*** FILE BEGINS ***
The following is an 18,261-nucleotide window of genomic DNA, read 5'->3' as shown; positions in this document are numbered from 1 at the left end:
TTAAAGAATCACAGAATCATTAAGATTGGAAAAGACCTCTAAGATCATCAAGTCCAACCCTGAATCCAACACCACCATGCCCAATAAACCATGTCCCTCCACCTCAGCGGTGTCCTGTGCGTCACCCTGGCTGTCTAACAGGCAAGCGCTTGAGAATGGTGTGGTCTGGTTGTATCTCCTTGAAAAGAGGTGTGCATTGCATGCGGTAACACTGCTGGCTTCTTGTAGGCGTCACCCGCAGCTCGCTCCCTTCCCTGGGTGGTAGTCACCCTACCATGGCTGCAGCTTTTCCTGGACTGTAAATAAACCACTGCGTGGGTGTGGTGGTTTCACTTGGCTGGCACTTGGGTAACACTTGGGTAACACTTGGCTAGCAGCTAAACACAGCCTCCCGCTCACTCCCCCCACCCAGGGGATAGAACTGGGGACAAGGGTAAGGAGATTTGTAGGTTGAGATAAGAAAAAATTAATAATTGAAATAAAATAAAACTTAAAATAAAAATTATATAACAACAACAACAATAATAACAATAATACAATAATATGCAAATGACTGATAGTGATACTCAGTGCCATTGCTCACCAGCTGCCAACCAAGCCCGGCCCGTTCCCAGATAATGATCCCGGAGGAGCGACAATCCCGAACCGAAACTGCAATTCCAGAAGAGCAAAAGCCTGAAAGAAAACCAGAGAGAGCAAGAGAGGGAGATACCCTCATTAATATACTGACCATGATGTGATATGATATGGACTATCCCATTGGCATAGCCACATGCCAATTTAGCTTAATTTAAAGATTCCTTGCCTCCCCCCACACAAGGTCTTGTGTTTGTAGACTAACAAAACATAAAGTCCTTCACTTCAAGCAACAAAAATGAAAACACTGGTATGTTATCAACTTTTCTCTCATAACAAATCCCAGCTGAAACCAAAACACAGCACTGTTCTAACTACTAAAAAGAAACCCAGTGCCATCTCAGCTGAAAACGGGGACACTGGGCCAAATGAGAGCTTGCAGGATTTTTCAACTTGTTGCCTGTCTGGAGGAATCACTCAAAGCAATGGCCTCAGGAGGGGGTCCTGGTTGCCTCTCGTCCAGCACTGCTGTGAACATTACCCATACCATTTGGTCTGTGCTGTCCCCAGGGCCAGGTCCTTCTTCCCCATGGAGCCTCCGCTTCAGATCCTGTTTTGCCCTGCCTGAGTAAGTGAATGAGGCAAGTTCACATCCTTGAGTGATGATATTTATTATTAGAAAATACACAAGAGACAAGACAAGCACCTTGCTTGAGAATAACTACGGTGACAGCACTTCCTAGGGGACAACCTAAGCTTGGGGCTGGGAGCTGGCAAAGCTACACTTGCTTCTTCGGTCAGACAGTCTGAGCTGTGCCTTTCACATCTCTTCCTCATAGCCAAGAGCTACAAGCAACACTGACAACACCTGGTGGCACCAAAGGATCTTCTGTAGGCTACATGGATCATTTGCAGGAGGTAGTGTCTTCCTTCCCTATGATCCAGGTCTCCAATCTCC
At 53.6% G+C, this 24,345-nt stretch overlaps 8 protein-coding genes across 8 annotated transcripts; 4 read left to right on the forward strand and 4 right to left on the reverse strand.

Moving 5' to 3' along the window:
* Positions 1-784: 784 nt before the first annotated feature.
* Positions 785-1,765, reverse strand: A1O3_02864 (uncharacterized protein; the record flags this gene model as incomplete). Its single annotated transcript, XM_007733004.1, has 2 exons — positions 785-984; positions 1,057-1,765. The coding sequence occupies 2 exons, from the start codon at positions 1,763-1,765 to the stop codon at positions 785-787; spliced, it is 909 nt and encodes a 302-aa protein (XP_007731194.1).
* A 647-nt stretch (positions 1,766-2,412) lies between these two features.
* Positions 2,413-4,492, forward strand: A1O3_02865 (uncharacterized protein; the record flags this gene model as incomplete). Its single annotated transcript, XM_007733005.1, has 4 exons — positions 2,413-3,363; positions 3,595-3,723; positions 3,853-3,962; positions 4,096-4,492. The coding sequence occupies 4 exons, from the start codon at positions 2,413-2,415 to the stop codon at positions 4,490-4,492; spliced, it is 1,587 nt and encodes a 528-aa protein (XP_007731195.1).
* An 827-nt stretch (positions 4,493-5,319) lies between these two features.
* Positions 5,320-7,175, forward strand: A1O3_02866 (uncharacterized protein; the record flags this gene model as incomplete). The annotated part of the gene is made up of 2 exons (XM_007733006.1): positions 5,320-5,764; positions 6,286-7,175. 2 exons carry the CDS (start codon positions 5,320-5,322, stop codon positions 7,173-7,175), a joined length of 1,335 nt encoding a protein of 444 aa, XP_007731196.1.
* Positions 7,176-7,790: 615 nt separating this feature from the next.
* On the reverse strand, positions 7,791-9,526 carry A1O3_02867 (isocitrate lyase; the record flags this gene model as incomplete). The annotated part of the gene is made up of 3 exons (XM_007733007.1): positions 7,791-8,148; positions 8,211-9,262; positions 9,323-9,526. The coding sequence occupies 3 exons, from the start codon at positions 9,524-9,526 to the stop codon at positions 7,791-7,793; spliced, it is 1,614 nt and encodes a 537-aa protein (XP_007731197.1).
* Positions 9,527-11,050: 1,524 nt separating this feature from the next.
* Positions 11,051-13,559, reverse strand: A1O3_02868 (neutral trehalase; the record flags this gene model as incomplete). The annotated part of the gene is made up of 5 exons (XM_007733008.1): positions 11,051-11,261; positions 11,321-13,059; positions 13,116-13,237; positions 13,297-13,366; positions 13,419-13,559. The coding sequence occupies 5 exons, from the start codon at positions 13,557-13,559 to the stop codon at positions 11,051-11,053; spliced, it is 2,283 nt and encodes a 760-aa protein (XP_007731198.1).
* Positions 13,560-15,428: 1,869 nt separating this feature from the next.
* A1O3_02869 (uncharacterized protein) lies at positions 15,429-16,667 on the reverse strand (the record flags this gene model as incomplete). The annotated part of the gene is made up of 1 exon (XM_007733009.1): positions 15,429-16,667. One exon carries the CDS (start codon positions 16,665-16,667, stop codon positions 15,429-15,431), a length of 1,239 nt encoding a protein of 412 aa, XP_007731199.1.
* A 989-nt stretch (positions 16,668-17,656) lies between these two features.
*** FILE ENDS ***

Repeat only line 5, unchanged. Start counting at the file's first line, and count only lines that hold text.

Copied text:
* Positions 1-784: 784 nt before the first annotated feature.